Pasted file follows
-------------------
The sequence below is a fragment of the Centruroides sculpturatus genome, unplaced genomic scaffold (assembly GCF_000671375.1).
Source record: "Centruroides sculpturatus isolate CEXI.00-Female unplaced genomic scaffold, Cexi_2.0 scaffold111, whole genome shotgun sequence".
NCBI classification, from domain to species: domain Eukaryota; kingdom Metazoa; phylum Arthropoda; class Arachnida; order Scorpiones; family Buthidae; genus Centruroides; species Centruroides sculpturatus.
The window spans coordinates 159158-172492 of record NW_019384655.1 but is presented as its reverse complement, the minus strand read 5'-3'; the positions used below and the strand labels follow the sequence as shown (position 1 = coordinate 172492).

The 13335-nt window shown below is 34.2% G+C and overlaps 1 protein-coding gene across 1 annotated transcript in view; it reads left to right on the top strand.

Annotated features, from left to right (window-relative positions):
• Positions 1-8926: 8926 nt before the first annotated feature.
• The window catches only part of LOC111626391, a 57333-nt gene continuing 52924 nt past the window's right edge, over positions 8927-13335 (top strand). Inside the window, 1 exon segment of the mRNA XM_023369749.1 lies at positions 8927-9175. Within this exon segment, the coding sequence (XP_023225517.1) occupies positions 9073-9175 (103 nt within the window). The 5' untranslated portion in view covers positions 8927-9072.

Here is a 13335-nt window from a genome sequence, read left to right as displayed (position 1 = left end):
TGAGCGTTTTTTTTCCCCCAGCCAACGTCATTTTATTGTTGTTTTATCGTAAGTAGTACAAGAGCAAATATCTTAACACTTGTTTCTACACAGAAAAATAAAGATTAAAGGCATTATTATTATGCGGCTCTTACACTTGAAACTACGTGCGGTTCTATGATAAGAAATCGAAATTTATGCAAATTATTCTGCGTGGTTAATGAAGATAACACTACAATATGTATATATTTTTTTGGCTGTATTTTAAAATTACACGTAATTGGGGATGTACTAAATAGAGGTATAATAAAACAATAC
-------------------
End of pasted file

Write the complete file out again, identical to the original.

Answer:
The sequence below is a fragment of the Centruroides sculpturatus genome, unplaced genomic scaffold (assembly GCF_000671375.1).
Source record: "Centruroides sculpturatus isolate CEXI.00-Female unplaced genomic scaffold, Cexi_2.0 scaffold111, whole genome shotgun sequence".
NCBI classification, from domain to species: domain Eukaryota; kingdom Metazoa; phylum Arthropoda; class Arachnida; order Scorpiones; family Buthidae; genus Centruroides; species Centruroides sculpturatus.
The window spans coordinates 159158-172492 of record NW_019384655.1 but is presented as its reverse complement, the minus strand read 5'-3'; the positions used below and the strand labels follow the sequence as shown (position 1 = coordinate 172492).

The 13335-nt window shown below is 34.2% G+C and overlaps 1 protein-coding gene across 1 annotated transcript in view; it reads left to right on the top strand.

Annotated features, from left to right (window-relative positions):
• Positions 1-8926: 8926 nt before the first annotated feature.
• The window catches only part of LOC111626391, a 57333-nt gene continuing 52924 nt past the window's right edge, over positions 8927-13335 (top strand). Inside the window, 1 exon segment of the mRNA XM_023369749.1 lies at positions 8927-9175. Within this exon segment, the coding sequence (XP_023225517.1) occupies positions 9073-9175 (103 nt within the window). The 5' untranslated portion in view covers positions 8927-9072.

Here is a 13335-nt window from a genome sequence, read left to right as displayed (position 1 = left end):
TGAGCGTTTTTTTTCCCCCAGCCAACGTCATTTTATTGTTGTTTTATCGTAAGTAGTACAAGAGCAAATATCTTAACACTTGTTTCTACACAGAAAAATAAAGATTAAAGGCATTATTATTATGCGGCTCTTACACTTGAAACTACGTGCGGTTCTATGATAAGAAATCGAAATTTATGCAAATTATTCTGCGTGGTTAATGAAGATAACACTACAATATGTATATATTTTTTTGGCTGTATTTTAAAATTACACGTAATTGGGGATGTACTAAATAGAGGTATAATAAAACAATAC